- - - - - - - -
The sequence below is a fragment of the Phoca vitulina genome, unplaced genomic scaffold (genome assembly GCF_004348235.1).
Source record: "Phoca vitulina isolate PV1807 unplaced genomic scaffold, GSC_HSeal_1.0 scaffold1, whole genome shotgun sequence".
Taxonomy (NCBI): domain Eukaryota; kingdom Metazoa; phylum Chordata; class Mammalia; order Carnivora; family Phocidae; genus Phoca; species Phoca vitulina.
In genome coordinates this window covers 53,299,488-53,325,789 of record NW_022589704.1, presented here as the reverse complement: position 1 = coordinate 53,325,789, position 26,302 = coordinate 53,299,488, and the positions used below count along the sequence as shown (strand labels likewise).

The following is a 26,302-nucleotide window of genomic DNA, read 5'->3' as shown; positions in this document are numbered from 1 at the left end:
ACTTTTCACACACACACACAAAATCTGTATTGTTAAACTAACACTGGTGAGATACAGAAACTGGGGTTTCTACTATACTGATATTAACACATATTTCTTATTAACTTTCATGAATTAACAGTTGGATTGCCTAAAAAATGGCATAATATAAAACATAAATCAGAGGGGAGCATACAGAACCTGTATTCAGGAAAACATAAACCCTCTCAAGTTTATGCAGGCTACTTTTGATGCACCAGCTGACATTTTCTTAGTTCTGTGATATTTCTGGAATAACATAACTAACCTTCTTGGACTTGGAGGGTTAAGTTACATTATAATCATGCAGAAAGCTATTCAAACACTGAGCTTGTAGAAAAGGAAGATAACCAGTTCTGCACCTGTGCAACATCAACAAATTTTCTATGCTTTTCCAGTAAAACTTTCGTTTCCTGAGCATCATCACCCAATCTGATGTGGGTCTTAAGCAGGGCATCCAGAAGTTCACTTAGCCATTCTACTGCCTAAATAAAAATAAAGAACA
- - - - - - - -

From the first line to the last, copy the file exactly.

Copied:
The sequence below is a fragment of the Phoca vitulina genome, unplaced genomic scaffold (genome assembly GCF_004348235.1).
Source record: "Phoca vitulina isolate PV1807 unplaced genomic scaffold, GSC_HSeal_1.0 scaffold1, whole genome shotgun sequence".
Taxonomy (NCBI): domain Eukaryota; kingdom Metazoa; phylum Chordata; class Mammalia; order Carnivora; family Phocidae; genus Phoca; species Phoca vitulina.
In genome coordinates this window covers 53,299,488-53,325,789 of record NW_022589704.1, presented here as the reverse complement: position 1 = coordinate 53,325,789, position 26,302 = coordinate 53,299,488, and the positions used below count along the sequence as shown (strand labels likewise).

The following is a 26,302-nucleotide window of genomic DNA, read 5'->3' as shown; positions in this document are numbered from 1 at the left end:
ACTTTTCACACACACACACAAAATCTGTATTGTTAAACTAACACTGGTGAGATACAGAAACTGGGGTTTCTACTATACTGATATTAACACATATTTCTTATTAACTTTCATGAATTAACAGTTGGATTGCCTAAAAAATGGCATAATATAAAACATAAATCAGAGGGGAGCATACAGAACCTGTATTCAGGAAAACATAAACCCTCTCAAGTTTATGCAGGCTACTTTTGATGCACCAGCTGACATTTTCTTAGTTCTGTGATATTTCTGGAATAACATAACTAACCTTCTTGGACTTGGAGGGTTAAGTTACATTATAATCATGCAGAAAGCTATTCAAACACTGAGCTTGTAGAAAAGGAAGATAACCAGTTCTGCACCTGTGCAACATCAACAAATTTTCTATGCTTTTCCAGTAAAACTTTCGTTTCCTGAGCATCATCACCCAATCTGATGTGGGTCTTAAGCAGGGCATCCAGAAGTTCACTTAGCCATTCTACTGCCTAAATAAAAATAAAGAACA